Thursday, March 12, 2009

Every watcher is watched, each a player in some more encompassing play. The duality is irresolvable for the duration of play. This relationship between watching and being watched is what the play is about. The part of the spectator is not a passive part; this speculative vision lays a net of nuclear relationships upon the watched. It "over-codes" the unobserved.

Speculation is a development, an evolutionary outcome. We are not born spectators; we must learn the practice from our parents. The child evolves to parent; the parent originates as the child. The difference between parent and child is the difference between watching and being watched. There is a spectator at the baby's birth. The Father is already present; the watcher is already there, though nowhere to be seen. The child cannot watch except by putting on the cloak of parenthood.

The world's great monotheisms constitute symbolic representations of the evolution of the spectator, the great speculator, the author of the play. The reader/writer fancies her/himself a god. Writing is spermatic; reading is the egg.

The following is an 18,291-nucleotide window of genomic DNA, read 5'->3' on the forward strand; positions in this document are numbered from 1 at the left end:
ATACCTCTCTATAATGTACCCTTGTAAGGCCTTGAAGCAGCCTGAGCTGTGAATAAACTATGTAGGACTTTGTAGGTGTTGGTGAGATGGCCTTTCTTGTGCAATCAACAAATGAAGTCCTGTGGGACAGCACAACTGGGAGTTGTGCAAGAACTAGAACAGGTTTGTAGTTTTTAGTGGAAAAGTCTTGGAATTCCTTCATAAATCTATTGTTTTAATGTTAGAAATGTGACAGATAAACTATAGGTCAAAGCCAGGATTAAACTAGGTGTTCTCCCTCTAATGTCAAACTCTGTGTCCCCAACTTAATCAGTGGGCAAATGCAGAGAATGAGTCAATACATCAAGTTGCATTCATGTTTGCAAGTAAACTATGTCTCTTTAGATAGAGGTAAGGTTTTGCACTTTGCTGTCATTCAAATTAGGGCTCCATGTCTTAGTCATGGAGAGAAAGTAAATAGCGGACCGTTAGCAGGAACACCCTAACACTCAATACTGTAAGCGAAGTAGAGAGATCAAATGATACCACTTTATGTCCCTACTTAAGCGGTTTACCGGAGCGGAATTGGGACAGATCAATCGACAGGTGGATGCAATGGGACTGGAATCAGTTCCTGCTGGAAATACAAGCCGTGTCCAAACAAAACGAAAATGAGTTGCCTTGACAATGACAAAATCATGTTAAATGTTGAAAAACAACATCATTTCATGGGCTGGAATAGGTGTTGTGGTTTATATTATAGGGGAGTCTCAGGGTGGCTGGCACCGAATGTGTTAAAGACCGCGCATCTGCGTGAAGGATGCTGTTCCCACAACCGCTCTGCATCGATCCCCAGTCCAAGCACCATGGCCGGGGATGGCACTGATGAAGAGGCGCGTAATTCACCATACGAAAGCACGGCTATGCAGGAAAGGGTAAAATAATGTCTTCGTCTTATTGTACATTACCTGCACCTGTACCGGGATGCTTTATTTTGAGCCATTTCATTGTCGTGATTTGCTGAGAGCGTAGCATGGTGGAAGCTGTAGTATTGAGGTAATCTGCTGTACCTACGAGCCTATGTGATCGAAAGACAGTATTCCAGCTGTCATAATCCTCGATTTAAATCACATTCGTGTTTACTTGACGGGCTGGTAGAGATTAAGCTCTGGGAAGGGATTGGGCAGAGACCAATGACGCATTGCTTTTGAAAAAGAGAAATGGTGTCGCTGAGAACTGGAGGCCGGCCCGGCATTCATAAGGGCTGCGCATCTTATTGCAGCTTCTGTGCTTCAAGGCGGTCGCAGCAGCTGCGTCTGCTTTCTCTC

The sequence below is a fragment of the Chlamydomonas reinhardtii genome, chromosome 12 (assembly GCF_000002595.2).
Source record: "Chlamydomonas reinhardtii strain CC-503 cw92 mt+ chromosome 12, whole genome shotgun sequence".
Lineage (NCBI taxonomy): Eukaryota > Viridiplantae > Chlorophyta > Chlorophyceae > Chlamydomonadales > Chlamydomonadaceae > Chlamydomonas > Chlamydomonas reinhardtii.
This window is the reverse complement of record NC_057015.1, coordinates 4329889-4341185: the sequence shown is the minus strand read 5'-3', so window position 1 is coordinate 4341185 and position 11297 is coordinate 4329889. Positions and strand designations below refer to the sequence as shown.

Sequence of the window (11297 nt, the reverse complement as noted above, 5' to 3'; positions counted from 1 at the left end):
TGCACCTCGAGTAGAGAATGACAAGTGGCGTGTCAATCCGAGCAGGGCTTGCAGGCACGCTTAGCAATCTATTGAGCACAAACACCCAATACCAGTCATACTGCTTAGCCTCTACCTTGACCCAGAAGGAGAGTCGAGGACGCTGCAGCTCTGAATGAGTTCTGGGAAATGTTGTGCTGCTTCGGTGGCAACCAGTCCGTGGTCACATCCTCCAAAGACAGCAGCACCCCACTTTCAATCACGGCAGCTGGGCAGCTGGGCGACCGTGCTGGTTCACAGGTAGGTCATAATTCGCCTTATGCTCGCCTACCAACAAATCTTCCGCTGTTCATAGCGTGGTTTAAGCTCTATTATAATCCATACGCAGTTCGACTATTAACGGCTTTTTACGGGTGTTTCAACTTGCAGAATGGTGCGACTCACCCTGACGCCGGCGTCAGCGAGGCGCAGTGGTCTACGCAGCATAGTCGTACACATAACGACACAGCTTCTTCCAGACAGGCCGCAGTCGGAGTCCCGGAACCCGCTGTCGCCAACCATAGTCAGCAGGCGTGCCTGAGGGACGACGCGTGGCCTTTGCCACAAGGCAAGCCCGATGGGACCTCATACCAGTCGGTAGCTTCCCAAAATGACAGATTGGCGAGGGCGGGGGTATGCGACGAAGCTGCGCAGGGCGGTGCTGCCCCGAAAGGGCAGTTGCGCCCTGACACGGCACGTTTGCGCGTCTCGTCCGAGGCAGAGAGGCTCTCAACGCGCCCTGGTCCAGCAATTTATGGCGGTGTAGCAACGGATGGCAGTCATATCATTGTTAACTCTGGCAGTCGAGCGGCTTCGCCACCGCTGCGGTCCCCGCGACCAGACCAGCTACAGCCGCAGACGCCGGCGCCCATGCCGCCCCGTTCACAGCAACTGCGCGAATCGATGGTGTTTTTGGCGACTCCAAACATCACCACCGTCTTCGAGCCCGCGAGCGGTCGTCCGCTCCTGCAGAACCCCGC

Sunday, March 08, 2009

A spectator is an onlooker, one standing apart from the scene he/she is observing. The spectator is the one who sees what's going on; the participants haven't a clue. One cannot get a clear picture of the fray when a chair is being broken over one's head, or, some other one is saying nasty things about one's mother. Evidently, participation in the scene precludes insight. I go to an analyst seeking a speculator who can take a knowing look at the play I am in so that I might know what the hell I am doing.

The world's economic system is in collapse, a state of chaos and uncertaintly and there are many speculators lying buried in the rubble. They could not see the logic unfolding because they were participants in the fantasy. That is the problem with speculation: In reality there is no spectator who is not infected by participation, no ideal observer. God is dead.